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Pacific Southwest, Region 9

Serving: Arizona, California, Hawaii, Nevada, Pacific Islands, Tribal Nations

Solar Power Used to Pump Water through Wetlands at Apache Powder

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Located in Cochise County, Arizona, the Apache Powder Superfund site is approximately seven miles southeast of the incorporate town of Benson and 2.5 miles southwest of the unincorporated town of St. David. The site takes up approximately nine square miles and includes former operations known as Apache Powder Company, a former industrial chemicals and explosives manufacturer. Contaminants identified on-site include high concentrations of heavy metals in ponds, arsenic, fluoride and nitrate in perched groundwater, DNT in a drum disposal area, and nitrate in shallow wells including a domestic drinking well with 470mg/L nitrate. The primary exposure path for the contaminants is direct ingestion of the contaminated groundwater.

The perched groundwater zone is pumped and treated by forced evaporation (brine concentrator) and the waste water from the facility was also treated. The shallow aquifer was pumped and treated with the use of constructed wetlands. The wetland system covers about 4.5 acres, treats approximately 150gpm and was completed in 1997, saving over $15 million. The treated water is then pumped back into the aquifer.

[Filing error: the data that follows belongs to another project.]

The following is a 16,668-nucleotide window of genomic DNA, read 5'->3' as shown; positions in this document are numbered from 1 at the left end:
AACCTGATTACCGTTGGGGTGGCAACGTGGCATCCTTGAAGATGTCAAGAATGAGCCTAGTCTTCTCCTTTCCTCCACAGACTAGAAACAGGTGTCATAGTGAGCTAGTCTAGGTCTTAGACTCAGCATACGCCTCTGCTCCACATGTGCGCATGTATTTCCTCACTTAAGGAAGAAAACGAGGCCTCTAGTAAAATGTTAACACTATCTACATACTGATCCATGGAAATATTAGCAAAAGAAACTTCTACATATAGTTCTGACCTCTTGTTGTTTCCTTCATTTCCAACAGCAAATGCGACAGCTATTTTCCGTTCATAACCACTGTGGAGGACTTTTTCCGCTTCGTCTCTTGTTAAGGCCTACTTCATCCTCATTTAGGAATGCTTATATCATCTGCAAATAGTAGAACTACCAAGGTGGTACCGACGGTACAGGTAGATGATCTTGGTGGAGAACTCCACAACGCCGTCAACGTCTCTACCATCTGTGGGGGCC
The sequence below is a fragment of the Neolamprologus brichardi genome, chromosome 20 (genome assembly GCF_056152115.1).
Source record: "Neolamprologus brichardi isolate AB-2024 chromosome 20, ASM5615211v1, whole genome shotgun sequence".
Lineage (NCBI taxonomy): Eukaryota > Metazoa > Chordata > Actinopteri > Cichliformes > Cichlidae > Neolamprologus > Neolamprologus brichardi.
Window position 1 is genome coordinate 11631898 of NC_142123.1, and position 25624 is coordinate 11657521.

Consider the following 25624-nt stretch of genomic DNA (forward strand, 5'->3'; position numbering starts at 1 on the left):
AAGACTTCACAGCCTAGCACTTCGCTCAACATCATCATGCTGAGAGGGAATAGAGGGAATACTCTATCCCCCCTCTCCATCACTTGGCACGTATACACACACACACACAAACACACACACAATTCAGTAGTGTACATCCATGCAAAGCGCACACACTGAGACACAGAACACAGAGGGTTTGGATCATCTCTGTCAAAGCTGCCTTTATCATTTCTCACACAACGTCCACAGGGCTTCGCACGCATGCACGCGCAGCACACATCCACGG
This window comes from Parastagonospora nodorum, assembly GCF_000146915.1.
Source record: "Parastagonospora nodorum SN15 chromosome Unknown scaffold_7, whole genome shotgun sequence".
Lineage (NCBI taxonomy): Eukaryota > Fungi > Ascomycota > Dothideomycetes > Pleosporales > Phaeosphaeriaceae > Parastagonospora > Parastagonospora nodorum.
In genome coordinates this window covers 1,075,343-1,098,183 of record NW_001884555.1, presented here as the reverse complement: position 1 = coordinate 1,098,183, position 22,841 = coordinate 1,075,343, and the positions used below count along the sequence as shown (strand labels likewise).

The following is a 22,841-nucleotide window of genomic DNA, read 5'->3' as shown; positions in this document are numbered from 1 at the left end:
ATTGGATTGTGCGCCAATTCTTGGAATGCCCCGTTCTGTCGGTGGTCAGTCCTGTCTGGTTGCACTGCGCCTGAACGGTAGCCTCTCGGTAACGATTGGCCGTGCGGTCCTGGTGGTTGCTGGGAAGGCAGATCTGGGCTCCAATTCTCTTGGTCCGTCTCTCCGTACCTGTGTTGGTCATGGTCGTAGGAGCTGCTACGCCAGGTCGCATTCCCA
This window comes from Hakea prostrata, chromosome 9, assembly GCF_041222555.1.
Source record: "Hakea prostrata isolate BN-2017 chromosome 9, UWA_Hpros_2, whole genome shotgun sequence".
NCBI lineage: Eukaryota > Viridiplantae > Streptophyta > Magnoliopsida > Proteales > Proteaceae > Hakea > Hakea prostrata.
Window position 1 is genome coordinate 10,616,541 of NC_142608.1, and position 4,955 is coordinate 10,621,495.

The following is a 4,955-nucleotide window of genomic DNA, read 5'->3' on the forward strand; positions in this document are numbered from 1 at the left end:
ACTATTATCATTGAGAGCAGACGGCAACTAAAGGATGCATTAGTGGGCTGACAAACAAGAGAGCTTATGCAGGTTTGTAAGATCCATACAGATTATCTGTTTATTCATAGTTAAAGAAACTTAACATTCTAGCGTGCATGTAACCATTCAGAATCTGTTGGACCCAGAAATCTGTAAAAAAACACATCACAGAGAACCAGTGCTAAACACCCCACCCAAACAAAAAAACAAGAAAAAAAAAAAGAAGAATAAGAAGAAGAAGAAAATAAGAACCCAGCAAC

When the water exceeds nitrate discharge limit of 30ppm, the water cannot be discharged to the aquifer. Thus, to power that pump which re-circulates water through the wetlands, solar power panels were installed. This solar power system consists of 12 Kyocera KC-120 photovoltaic panels with a 1,440 watt total capacity and one solar-powered Suncentric 7632 centrifugal pump. The system is capable of pumping 5 gallons per minute through 100 feet of a 2-inch fire hose with an elevation rise of approximately 10 feet. The system is used during daylight hours.

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